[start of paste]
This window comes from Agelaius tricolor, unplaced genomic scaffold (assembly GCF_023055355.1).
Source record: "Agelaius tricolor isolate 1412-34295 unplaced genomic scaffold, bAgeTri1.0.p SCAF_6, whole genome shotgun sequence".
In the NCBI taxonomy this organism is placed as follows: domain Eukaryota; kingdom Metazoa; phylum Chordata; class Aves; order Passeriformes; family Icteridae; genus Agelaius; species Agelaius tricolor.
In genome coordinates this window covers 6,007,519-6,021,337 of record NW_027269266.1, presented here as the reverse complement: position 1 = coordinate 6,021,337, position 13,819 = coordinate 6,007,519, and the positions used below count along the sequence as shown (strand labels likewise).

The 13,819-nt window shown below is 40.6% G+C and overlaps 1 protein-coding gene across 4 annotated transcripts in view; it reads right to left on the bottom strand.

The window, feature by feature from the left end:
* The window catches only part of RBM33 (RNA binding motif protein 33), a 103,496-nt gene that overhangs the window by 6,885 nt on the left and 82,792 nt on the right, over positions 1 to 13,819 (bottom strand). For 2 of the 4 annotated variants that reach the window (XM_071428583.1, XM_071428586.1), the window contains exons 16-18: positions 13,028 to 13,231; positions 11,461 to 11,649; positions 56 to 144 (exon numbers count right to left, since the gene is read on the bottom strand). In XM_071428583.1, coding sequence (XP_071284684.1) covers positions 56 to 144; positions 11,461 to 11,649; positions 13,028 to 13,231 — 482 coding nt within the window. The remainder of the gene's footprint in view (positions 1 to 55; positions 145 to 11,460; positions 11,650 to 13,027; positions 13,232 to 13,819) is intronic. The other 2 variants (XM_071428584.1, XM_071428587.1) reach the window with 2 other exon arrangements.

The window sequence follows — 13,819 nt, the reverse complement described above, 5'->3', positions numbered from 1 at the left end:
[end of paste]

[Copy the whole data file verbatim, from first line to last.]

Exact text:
This window comes from Agelaius tricolor, unplaced genomic scaffold (assembly GCF_023055355.1).
Source record: "Agelaius tricolor isolate 1412-34295 unplaced genomic scaffold, bAgeTri1.0.p SCAF_6, whole genome shotgun sequence".
In the NCBI taxonomy this organism is placed as follows: domain Eukaryota; kingdom Metazoa; phylum Chordata; class Aves; order Passeriformes; family Icteridae; genus Agelaius; species Agelaius tricolor.
In genome coordinates this window covers 6,007,519-6,021,337 of record NW_027269266.1, presented here as the reverse complement: position 1 = coordinate 6,021,337, position 13,819 = coordinate 6,007,519, and the positions used below count along the sequence as shown (strand labels likewise).

The 13,819-nt window shown below is 40.6% G+C and overlaps 1 protein-coding gene across 4 annotated transcripts in view; it reads right to left on the bottom strand.

The window, feature by feature from the left end:
* The window catches only part of RBM33 (RNA binding motif protein 33), a 103,496-nt gene that overhangs the window by 6,885 nt on the left and 82,792 nt on the right, over positions 1 to 13,819 (bottom strand). For 2 of the 4 annotated variants that reach the window (XM_071428583.1, XM_071428586.1), the window contains exons 16-18: positions 13,028 to 13,231; positions 11,461 to 11,649; positions 56 to 144 (exon numbers count right to left, since the gene is read on the bottom strand). In XM_071428583.1, coding sequence (XP_071284684.1) covers positions 56 to 144; positions 11,461 to 11,649; positions 13,028 to 13,231 — 482 coding nt within the window. The remainder of the gene's footprint in view (positions 1 to 55; positions 145 to 11,460; positions 11,650 to 13,027; positions 13,232 to 13,819) is intronic. The other 2 variants (XM_071428584.1, XM_071428587.1) reach the window with 2 other exon arrangements.

The window sequence follows — 13,819 nt, the reverse complement described above, 5'->3', positions numbered from 1 at the left end: